U.S. Department of Energy - Energy Efficiency and Renewable Energy
Long Island Power to Negotiate with FPL Energy for Offshore Wind Plant
June 2, 2004
The proposed Long Island facility will use GE's 3.6-megawatt wind turbine, shown here installed off the coast of Ireland.
Credit: Robert Thresher, NREL
The Long Island Power Authority (LIPA) unveiled its comprehensive plan
to meet the island's energy needs on May 26th, including new details on
the utility's plan to develop an offshore wind power plant. In January
2003, LIPA requested bids for an offshore wind plant that would
produce 100 to 140 megawatts of power. According to the newly released
plan, LIPA now aims to negotiate with FPL Energy on its
proposal to build a 140-megawatt wind energy facility using 39 of
General Electric's 3.6-megawatt wind turbines. The facility would be
located three miles southwest of Robert Moses State Park, which is on
the far western tip of Fire Island. LIPA notes that the project "will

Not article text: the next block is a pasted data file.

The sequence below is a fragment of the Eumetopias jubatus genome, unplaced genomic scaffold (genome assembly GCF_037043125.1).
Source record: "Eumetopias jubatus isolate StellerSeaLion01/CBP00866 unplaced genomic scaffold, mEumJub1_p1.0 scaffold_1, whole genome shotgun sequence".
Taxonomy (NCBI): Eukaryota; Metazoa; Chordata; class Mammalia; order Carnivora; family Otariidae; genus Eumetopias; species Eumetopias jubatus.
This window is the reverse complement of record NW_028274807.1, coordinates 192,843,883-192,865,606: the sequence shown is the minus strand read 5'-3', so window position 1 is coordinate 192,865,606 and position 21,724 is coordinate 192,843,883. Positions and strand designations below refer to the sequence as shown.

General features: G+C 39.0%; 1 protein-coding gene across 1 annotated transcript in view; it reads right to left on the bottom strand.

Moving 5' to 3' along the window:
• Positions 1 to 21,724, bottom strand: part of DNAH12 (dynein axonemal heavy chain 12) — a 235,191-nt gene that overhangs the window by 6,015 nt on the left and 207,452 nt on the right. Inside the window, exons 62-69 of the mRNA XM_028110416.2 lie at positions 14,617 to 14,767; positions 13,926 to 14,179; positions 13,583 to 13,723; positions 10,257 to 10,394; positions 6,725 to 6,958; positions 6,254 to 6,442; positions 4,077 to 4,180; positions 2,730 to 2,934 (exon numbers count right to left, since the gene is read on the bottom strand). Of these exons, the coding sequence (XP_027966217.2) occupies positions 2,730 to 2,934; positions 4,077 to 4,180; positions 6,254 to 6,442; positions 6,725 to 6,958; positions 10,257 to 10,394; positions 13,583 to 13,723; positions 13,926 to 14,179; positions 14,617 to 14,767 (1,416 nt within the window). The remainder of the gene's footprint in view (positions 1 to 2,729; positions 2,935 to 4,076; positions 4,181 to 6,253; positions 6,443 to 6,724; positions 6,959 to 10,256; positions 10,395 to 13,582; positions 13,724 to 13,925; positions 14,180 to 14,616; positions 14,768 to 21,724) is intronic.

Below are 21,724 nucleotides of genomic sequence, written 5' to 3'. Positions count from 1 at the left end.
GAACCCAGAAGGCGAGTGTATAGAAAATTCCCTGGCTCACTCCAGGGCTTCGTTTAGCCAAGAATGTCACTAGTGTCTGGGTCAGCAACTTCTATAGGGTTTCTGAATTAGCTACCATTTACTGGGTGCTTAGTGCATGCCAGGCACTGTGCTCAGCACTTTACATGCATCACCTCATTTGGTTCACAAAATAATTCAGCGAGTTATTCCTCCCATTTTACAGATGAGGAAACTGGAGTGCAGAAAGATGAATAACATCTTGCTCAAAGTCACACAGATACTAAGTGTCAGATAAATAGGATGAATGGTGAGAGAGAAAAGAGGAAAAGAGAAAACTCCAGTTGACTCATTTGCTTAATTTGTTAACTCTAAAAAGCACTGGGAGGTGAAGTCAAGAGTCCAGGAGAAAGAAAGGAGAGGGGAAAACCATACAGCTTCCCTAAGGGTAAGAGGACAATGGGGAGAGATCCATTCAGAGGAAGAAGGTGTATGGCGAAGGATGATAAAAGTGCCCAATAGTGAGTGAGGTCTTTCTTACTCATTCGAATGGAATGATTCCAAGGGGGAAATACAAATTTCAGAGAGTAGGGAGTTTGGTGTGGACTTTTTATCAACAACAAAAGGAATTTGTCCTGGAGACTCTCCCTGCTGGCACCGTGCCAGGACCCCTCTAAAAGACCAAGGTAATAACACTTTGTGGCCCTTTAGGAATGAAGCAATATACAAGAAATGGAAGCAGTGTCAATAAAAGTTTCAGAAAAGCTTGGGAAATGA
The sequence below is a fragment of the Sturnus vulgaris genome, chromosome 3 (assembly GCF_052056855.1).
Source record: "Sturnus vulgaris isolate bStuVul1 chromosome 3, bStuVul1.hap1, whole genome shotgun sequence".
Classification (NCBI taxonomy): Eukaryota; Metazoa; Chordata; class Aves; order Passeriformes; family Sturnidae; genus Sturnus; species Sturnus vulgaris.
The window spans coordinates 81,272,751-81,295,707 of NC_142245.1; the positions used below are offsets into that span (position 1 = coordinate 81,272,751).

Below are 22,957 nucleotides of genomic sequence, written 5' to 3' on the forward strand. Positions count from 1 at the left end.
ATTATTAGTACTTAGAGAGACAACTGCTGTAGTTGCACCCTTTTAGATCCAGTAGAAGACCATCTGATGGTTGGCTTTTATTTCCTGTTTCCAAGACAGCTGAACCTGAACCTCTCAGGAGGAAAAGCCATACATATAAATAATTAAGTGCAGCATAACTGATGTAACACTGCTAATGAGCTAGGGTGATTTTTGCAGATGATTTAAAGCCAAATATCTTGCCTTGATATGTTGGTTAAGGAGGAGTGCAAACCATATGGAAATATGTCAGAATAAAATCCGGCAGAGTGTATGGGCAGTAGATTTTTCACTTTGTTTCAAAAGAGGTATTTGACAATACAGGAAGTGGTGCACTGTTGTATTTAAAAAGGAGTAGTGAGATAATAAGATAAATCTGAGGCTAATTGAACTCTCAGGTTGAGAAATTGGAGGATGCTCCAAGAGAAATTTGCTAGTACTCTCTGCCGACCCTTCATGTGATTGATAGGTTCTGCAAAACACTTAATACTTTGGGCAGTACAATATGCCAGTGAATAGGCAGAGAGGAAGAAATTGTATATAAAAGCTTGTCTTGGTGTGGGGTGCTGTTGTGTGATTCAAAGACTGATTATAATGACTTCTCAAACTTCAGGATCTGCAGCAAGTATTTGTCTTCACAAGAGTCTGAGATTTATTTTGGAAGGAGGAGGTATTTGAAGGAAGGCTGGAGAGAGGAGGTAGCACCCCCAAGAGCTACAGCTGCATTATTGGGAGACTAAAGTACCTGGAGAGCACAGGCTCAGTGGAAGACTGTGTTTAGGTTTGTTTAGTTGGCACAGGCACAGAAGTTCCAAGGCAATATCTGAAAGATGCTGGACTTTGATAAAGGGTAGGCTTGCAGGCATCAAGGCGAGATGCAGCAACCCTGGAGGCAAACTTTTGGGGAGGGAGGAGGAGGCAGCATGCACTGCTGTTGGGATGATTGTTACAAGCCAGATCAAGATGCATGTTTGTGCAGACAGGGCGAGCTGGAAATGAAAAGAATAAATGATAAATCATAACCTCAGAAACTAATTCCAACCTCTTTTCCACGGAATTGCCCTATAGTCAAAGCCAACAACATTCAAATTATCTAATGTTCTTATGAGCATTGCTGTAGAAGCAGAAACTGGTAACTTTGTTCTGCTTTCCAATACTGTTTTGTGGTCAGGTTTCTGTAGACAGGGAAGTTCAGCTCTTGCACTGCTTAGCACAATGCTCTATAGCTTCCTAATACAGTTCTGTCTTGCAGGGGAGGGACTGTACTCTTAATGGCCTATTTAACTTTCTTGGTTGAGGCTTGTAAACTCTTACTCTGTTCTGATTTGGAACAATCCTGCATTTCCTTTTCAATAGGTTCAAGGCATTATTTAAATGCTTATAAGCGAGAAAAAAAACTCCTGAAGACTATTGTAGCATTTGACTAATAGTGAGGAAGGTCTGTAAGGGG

undergo extensive environmental and regulatory review by numerous
regulatory entities before any construction can begin."
LIPA's energy plans aren't just for offshore wind power, however. LIPA
is also planning to contract with six companies for a wide range of
energy efficiency services, which are expected to yield 73 megawatts
of long-term energy savings. LIPA will also pursue three new fossil-fueled power plants on Long Island, as well as a 660-megawatt power
cable that will connect the island to power sources in New Jersey. All
of the energy proposals still need to go before the LIPA Board of
Trustees for approval. See the LIPA press release.
To date, no offshore wind plant has been built in the United States,
although at least 10 have been built in Europe. Currently, the only
other offshore wind energy project that is making serious progress is
the 420-megawatt Cape Wind project, proposed for Horseshoe Shoal,
five miles off the coast of Cape Cod in Massachusetts. Cape Wind
Associates, LLC is currently in the process of applying for permits
for the project. See the Cape Wind Web site.